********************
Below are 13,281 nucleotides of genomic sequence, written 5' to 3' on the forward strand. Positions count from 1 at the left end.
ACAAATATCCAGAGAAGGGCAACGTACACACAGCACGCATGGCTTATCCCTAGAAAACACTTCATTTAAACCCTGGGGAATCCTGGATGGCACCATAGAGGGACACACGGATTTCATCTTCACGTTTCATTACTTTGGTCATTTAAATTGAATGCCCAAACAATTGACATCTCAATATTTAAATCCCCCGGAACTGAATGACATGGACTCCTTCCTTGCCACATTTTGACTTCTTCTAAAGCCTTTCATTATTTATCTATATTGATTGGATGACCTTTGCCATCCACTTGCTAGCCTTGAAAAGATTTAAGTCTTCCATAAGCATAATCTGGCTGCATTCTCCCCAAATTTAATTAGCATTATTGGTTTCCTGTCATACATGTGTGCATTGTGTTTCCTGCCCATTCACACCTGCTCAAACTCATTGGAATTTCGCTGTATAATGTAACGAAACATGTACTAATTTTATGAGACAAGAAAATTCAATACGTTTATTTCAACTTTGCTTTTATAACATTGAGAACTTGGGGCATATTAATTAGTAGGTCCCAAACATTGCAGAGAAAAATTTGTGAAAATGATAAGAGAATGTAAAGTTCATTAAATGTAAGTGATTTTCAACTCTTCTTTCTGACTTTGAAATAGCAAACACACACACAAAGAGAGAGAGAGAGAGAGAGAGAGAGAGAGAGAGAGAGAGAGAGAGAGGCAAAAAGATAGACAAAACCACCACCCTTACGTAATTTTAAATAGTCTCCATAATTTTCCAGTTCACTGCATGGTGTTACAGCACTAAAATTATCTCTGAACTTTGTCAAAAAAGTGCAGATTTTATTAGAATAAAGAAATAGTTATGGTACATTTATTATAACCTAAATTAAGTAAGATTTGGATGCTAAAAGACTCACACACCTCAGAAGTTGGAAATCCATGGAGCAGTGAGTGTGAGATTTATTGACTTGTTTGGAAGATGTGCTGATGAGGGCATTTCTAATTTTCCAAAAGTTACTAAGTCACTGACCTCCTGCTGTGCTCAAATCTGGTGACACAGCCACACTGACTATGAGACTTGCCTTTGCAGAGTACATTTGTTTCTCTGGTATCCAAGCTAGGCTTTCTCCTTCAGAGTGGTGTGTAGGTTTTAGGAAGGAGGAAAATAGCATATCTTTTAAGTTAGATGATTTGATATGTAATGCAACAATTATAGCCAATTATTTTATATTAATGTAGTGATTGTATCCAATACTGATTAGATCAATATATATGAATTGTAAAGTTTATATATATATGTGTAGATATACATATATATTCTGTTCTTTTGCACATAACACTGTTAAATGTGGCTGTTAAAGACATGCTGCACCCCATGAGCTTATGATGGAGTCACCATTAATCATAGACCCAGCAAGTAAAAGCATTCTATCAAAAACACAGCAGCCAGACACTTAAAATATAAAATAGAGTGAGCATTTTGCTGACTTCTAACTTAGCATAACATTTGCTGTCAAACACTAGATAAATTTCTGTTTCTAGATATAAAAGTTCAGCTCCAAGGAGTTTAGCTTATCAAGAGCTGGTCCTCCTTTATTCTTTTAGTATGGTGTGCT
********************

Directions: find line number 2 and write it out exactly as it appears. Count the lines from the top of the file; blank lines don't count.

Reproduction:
ACAAATATCCAGAGAAGGGCAACGTACACACAGCACGCATGGCTTATCCCTAGAAAACACTTCATTTAAACCCTGGGGAATCCTGGATGGCACCATAGAGGGACACACGGATTTCATCTTCACGTTTCATTACTTTGGTCATTTAAATTGAATGCCCAAACAATTGACATCTCAATATTTAAATCCCCCGGAACTGAATGACATGGACTCCTTCCTTGCCACATTTTGACTTCTTCTAAAGCCTTTCATTATTTATCTATATTGATTGGATGACCTTTGCCATCCACTTGCTAGCCTTGAAAAGATTTAAGTCTTCCATAAGCATAATCTGGCTGCATTCTCCCCAAATTTAATTAGCATTATTGGTTTCCTGTCATACATGTGTGCATTGTGTTTCCTGCCCATTCACACCTGCTCAAACTCATTGGAATTTCGCTGTATAATGTAACGAAACATGTACTAATTTTATGAGACAAGAAAATTCAATACGTTTATTTCAACTTTGCTTTTATAACATTGAGAACTTGGGGCATATTAATTAGTAGGTCCCAAACATTGCAGAGAAAAATTTGTGAAAATGATAAGAGAATGTAAAGTTCATTAAATGTAAGTGATTTTCAACTCTTCTTTCTGACTTTGAAATAGCAAACACACACACAAAGAGAGAGAGAGAGAGAGAGAGAGAGAGAGAGAGAGAGAGAGAGAGAGGCAAAAAGATAGACAAAACCACCACCCTTACGTAATTTTAAATAGTCTCCATAATTTTCCAGTTCACTGCATGGTGTTACAGCACTAAAATTATCTCTGAACTTTGTCAAAAAAGTGCAGATTTTATTAGAATAAAGAAATAGTTATGGTACATTTATTATAACCTAAATTAAGTAAGATTTGGATGCTAAAAGACTCACACACCTCAGAAGTTGGAAATCCATGGAGCAGTGAGTGTGAGATTTATTGACTTGTTTGGAAGATGTGCTGATGAGGGCATTTCTAATTTTCCAAAAGTTACTAAGTCACTGACCTCCTGCTGTGCTCAAATCTGGTGACACAGCCACACTGACTATGAGACTTGCCTTTGCAGAGTACATTTGTTTCTCTGGTATCCAAGCTAGGCTTTCTCCTTCAGAGTGGTGTGTAGGTTTTAGGAAGGAGGAAAATAGCATATCTTTTAAGTTAGATGATTTGATATGTAATGCAACAATTATAGCCAATTATTTTATATTAATGTAGTGATTGTATCCAATACTGATTAGATCAATATATATGAATTGTAAAGTTTATATATATATGTGTAGATATACATATATATTCTGTTCTTTTGCACATAACACTGTTAAATGTGGCTGTTAAAGACATGCTGCACCCCATGAGCTTATGATGGAGTCACCATTAATCATAGACCCAGCAAGTAAAAGCATTCTATCAAAAACACAGCAGCCAGACACTTAAAATATAAAATAGAGTGAGCATTTTGCTGACTTCTAACTTAGCATAACATTTGCTGTCAAACACTAGATAAATTTCTGTTTCTAGATATAAAAGTTCAGCTCCAAGGAGTTTAGCTTATCAAGAGCTGGTCCTCCTTTATTCTTTTAGTATGGTGTGCT